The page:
'It was long afterwards,' he said, 'after the Director had returned from the Third Heaven, that we were told a little more. This haunting turned out to be not only from the other side of the invisible wall. Ransom was summoned to the bedside of an old man then dying in Cumberland. His name would mean nothing to you if I told it. That man was the Pendragon, the successor of Arthur and Uther and Cassibelaun. Then we learned the truth. There has been a secret Logres in the very heart of Britain all these years: an unbroken succession of Pendragons. That old man was the seventy-eighth from Arthur: our Director received from him the office and the blessings; tomorrow we shall know, or tonight, who is the eightieth. Some of the Pendragons are well known to history, though not under that name. Others you have never heard of. But in every age they and the little Logres which gathered round them have been the fingers which gave the tiny shove or the almost imperceptible pull, to prod England out of the drunken sleep or to draw her back from the final outrage into which Britain tempted her.'

This, I believe, is our role and sacred mission in this land today - to find the keys to Logres, render her visible once more, and join hands with the Pendragon in his quest to awaken England and all this holy realm from her drunken sleep.

*******

'How can these things be?' Nicodemus asked Christ upon being told he must be born anew.

It's a question I often ask myself, counting down the hours at work, wondering if they'll notice if I take myself off the phones again and slip off to make a brew. My best bet, I decide, is to make one for everybody, so that's what I do. On my way back I notice a door that I've always seen closed standing slightly ajar. 'That's unusual,' I think. Once I've deposited the drinks I pop back. My head is sure that it's just a cleaning cupboard I haven't noticed before, but my heart keeps nagging at me, urging me to take a look. So I do, and find that both my heart and head are right. Yes, it is a cleaning cupboard, replete with all the stuff you'd expect to see - pails, buckets, detergents, etc. But my heart did not deceive me. There is indeed something more, right at the back, a spiral stone staircase, dimly lit, running down anti-clockwise.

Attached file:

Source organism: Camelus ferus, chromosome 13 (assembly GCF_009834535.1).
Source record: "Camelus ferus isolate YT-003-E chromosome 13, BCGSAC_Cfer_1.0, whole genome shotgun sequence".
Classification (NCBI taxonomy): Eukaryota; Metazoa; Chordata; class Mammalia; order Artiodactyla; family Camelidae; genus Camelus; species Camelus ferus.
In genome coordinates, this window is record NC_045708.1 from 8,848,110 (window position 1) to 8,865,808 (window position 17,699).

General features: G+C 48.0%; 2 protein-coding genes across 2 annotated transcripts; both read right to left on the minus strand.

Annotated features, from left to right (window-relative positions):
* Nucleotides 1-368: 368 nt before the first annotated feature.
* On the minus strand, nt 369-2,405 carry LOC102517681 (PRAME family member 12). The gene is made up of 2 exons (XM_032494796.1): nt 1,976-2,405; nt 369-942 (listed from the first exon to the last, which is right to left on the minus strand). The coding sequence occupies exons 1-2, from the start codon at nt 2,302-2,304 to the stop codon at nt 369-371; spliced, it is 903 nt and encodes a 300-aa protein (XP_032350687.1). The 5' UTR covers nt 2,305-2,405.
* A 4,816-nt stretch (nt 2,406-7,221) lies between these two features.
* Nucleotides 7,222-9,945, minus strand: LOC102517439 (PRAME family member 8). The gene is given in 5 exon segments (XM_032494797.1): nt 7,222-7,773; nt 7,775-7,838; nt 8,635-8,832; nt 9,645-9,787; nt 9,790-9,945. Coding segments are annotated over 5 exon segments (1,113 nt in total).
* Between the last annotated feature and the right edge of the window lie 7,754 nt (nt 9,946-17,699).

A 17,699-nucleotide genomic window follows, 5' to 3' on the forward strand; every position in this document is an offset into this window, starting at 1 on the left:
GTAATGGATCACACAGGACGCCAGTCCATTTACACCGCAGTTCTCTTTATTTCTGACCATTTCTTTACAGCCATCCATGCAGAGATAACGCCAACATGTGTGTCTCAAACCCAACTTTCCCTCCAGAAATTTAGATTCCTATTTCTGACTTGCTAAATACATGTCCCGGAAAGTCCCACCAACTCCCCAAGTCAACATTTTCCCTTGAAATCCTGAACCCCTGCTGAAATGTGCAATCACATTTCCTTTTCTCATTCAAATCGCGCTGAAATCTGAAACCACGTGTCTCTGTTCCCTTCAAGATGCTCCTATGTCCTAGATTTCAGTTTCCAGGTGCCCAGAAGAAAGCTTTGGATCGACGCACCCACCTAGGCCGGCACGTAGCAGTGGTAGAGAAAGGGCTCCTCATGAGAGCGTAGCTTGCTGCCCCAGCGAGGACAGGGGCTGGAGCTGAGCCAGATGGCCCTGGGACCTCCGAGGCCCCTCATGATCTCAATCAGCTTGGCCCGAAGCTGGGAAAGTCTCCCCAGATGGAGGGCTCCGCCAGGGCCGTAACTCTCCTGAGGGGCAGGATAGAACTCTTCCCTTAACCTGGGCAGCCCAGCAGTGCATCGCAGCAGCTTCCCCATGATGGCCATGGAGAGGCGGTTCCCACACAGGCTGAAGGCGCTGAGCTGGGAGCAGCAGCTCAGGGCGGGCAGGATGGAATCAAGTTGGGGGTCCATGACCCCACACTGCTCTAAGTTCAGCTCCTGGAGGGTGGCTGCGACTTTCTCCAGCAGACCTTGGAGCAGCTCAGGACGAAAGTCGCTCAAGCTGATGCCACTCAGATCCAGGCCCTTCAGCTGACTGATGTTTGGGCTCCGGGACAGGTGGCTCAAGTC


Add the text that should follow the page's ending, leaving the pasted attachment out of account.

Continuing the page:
I glance behind me. No-one watching. All locked onto their screens. I step into the cupboard, pull the door behind me, step over a mop and stand on the first step, looking down. I can't resist it. Anything to break up the morning. So down I go, intending to have a quick scout and come back up before I'm missed, but the further I go the more captivated I get, as if transported into some story or myth that feels more real, more true and more essential to who I really am than the upper world, which felt so imposing just a moment before but now seems thin and insubstantial in comparison.

The steps narrow as I descend. The further I go the more chipped and broken they become. Burning braziers lashed to the wall every twenty steps or so light the way. There's one to my left and one to my right and so on all the way down. Despite the momentary blast of heat as I pass them by, the air in the staircase is cool and fresh. I realise suddenly that I've no idea how long I've been going down for. Five years or forever, I've no idea at all. I look back up and see nothing but darkness. But there's a new smell in the air - fresh and wild and briny - like the sea, but it can't be, not here, not so far below the surface of the Earth.

The twists and turns of the stairway grow tighter. It's darker now. There are no more braziers. I reach out to the walls for support and my hands touch moss and lime. I glimpse a light ahead, creeping around the steps. Then it's all over. There's a rough, arch-shaped doorway, and I'm out of the staircase and onto a lamplit jetty, fresh air smacking against my cheeks and the cool blue light of early morning slanting into the cave through a gap in the rock to the right.

Straight ahead of me is a boat, a small coracle wobbling on the dark, shiny waters, its oars at rest and its sole inhabitant standing on her deck, looking right at me. Light shines from his person. I'm not sure if it's the lamps or an inner radiance of some kind. He's a big man with presence and charisma. His hair and beard are golden, and he's in a sweeping robe of blue with a silver circlet around his head. I walk towards him. It's hard to tell how old he is. He seems really young at first - about twenty - then really old - sixty-odd or more. I settle in the end for around forty. He holds out his hand and pulls me aboard. 'Welcome,' he says in rich and resonant tones. He sits down on a bench and takes up the oars. I sit facing him, looking around and trying to get the measure of my surroundings.

'My name is Ransom,' the man says. 'You may already have read about me.' I nod. He smiles. 'Well done indeed,' he adds, 'for discovering the door.'

'But Sir,' I blurt out. 'How can all this be? We must be miles below the Earth yet everything's so bright and open.'